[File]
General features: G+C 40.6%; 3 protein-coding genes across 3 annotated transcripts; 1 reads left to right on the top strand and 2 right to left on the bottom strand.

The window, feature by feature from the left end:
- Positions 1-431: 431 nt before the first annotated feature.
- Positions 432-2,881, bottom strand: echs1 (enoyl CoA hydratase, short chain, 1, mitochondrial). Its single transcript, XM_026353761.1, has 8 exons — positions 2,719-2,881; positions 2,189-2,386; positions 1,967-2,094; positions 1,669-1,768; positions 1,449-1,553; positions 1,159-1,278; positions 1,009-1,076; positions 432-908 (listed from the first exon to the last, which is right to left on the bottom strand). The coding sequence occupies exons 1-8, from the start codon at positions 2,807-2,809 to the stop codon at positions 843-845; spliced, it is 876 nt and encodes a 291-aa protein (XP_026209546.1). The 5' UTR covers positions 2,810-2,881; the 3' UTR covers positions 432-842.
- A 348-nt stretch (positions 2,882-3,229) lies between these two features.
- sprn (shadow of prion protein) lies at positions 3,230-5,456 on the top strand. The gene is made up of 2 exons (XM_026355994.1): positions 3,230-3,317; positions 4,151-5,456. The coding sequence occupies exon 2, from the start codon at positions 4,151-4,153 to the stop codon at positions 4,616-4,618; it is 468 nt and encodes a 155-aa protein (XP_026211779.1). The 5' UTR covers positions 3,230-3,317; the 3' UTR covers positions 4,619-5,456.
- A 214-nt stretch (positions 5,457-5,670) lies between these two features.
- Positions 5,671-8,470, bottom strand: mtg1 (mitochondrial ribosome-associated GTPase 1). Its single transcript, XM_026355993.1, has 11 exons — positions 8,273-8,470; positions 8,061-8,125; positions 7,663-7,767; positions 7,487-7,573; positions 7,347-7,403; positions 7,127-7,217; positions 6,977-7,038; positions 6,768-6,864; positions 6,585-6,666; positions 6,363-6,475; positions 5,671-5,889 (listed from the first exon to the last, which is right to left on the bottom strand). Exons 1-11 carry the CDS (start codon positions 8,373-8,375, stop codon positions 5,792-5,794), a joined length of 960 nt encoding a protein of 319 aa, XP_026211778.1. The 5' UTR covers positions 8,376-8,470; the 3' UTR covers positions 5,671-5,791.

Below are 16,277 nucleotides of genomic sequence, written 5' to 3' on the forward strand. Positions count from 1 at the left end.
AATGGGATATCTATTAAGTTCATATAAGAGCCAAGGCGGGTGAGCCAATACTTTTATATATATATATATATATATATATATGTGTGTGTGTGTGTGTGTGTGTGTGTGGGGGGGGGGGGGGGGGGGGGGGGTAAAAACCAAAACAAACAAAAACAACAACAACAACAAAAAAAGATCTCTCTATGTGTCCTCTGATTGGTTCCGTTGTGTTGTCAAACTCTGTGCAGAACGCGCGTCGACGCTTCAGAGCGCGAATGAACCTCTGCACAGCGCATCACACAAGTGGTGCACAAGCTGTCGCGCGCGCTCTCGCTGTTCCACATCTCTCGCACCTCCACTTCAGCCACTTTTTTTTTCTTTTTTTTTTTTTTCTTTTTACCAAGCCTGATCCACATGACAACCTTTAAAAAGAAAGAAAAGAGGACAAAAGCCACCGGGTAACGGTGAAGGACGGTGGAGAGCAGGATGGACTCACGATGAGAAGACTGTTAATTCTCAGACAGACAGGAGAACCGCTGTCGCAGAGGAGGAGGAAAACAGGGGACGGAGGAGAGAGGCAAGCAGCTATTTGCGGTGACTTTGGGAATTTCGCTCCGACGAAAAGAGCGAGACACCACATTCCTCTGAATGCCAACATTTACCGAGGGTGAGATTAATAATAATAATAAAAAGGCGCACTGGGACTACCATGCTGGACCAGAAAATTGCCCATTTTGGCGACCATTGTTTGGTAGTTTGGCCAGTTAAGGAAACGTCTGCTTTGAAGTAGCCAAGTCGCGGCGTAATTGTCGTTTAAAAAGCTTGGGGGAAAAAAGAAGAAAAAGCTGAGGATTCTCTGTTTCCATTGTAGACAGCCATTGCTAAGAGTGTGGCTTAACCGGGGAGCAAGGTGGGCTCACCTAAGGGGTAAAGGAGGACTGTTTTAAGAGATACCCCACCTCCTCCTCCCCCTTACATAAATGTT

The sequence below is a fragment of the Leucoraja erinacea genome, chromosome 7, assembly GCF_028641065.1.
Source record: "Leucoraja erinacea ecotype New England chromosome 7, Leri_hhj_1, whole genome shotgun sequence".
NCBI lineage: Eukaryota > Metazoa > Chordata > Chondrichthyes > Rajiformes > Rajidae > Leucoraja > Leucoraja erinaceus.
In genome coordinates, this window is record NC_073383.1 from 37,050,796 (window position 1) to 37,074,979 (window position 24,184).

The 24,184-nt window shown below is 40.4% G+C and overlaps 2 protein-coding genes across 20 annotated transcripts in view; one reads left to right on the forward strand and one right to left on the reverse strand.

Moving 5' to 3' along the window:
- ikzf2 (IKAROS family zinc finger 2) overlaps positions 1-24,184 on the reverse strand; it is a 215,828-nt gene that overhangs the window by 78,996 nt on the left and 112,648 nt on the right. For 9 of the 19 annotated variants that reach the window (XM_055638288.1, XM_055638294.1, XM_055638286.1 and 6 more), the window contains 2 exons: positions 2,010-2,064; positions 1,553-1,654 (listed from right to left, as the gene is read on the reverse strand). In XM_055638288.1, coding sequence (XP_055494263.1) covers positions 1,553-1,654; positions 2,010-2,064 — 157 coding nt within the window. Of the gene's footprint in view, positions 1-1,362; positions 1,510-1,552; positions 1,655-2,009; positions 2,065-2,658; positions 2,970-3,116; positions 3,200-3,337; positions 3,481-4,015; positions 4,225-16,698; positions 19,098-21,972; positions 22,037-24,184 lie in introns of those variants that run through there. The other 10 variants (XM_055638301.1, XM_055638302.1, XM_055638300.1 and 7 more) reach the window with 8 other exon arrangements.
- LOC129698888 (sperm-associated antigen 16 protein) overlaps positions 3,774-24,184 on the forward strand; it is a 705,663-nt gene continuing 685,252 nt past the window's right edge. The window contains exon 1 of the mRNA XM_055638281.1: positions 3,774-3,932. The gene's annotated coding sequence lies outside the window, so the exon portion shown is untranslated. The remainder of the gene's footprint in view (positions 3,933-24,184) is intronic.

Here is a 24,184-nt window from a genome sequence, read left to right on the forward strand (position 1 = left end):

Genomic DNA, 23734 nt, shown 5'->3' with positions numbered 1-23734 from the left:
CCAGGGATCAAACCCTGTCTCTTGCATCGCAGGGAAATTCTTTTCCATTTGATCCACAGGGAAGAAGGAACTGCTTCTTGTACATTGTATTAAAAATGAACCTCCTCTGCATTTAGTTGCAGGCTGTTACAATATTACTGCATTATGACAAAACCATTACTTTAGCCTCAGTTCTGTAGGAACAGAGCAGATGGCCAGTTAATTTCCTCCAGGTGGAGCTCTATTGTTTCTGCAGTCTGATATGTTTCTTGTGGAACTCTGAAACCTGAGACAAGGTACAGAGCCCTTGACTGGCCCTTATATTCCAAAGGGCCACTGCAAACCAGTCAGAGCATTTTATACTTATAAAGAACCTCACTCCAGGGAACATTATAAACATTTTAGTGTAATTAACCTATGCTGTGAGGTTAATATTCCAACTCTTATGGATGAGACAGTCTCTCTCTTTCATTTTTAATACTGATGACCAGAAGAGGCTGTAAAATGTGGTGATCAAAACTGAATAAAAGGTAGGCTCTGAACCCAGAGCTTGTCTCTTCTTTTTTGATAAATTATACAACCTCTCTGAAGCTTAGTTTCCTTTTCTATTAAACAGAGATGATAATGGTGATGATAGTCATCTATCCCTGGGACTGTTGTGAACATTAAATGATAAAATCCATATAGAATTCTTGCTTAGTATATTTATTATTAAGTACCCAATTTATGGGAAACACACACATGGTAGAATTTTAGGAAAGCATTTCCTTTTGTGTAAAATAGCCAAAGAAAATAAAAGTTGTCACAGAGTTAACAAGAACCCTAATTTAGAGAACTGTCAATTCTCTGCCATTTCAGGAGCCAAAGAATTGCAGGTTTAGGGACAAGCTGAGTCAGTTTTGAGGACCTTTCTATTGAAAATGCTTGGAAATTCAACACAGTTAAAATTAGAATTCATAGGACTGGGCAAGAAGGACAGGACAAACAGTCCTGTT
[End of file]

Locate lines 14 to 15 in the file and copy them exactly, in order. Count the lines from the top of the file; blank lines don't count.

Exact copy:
In genome coordinates, this window is record NC_073383.1 from 37,050,796 (window position 1) to 37,074,979 (window position 24,184).

The 24,184-nt window shown below is 40.4% G+C and overlaps 2 protein-coding genes across 20 annotated transcripts in view; one reads left to right on the forward strand and one right to left on the reverse strand.